Risky Business has learned that Magnolia Pictures has acquired the US distribution rights to Max Winkler‘s feature directorial debut Ceremony, which premiered at the Toronto International Film Festival. This means that the film will be shown theatrically and will likely have a day-and-date video on demand availability on nationwide cable.
The 27-year old USC film school graduate and son of television actor Henry Winkler (Fonzie on Happy Days) is probably best known as the director of the popular Clark and Michael web series which starred Michael Cera and Clark Duke. In 2005, he co-wrote and co-directed a short film titled The King of Central Park, which screened at the Tribeca Film Festival, Malibu International Film Festival and Santa Barbara International Film Festival. The short is wonderfully awkward, sometimes Wes Anderson-like, especially in the music, use of slow motion and symmetrical framing.
You could definitely see he has a unique voice and sense of comedy, which led to a few writing assignments: He co-wrote The Adventurer’s Handbook with Jonah Hill and Matt Spicer, which SNL Digital Shorts/Hot Rod helmer Akiva Schaffer is attached to direct at Universal. He also co-wrote a football script, a big screen adaptation of the short story Whispers in Bedlam for Jason Reitman.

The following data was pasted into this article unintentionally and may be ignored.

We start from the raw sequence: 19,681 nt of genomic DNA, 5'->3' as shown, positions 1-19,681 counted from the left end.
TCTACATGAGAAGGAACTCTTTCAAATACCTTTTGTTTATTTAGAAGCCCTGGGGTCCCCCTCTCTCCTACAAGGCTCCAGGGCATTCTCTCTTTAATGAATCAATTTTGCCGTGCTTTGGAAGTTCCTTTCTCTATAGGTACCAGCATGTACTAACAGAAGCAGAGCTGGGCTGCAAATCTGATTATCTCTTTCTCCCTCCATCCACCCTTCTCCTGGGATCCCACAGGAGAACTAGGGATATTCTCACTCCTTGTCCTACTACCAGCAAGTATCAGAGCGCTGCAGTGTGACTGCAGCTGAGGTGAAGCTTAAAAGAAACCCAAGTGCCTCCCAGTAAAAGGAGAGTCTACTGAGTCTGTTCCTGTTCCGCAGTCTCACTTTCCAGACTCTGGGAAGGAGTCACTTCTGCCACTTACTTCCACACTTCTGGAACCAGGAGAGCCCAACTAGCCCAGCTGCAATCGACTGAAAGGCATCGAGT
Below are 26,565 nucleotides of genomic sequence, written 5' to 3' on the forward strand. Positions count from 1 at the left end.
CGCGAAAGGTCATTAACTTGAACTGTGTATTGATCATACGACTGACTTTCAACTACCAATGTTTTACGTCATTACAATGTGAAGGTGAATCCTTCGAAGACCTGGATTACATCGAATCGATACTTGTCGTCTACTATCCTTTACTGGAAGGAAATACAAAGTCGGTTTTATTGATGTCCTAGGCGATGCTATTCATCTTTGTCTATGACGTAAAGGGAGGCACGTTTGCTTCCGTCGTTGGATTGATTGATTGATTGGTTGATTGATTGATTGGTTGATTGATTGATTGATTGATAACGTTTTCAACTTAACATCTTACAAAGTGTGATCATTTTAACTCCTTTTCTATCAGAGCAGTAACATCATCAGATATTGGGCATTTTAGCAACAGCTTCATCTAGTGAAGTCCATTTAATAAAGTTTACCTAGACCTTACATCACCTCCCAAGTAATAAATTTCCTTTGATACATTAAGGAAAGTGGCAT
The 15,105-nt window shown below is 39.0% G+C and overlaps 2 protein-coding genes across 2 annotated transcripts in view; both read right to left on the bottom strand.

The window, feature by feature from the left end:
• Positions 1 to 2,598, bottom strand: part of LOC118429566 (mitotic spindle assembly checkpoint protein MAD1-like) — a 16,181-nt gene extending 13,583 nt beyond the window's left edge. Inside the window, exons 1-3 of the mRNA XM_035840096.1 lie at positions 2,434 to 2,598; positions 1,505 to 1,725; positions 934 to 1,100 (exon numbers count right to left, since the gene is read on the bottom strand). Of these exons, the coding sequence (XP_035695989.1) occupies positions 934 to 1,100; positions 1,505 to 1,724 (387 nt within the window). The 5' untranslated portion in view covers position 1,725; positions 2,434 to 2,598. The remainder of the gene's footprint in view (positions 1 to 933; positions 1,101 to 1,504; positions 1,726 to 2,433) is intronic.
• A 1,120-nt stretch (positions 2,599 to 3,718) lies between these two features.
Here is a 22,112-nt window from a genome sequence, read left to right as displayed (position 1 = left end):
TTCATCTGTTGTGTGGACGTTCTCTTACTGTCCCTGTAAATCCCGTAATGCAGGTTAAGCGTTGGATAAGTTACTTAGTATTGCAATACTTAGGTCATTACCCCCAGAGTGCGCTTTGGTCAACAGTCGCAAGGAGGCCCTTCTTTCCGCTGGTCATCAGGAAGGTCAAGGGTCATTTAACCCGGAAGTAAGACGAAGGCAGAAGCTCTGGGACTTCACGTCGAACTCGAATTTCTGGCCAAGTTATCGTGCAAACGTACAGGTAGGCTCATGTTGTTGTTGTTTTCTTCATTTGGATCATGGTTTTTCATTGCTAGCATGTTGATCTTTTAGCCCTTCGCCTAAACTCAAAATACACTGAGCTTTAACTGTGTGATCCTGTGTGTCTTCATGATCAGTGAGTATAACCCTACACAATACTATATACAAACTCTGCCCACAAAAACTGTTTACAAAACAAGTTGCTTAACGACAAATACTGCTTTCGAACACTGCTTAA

Ceremony stars the very underrated Michael Angarano (Almost Famous, Snow Angels) as an aspiring children’s book author named Sam Davis, who convinces his former best friend Marshall (played by the also underrated Reece Thompson of Rocket Science and Assassination of a High School President) to spend a weekend with him to re-establish their friendship. But Sam has secret ulterior motives — he plans to infiltrate and break-up a wedding ceremony being held at a big Gatsby-esque-sized beach house in Long Island because he is in love with the bride, an older woman named Zoe (played by Uma Thurman).
In my TIFF review, I wrote that “Ceremony feels like the first movie from a filmmaker we need to watch — a fantastic feature debut. His screenplay is filled with complex, interesting and engrossing characters, and his film has fantastic performances across the board.”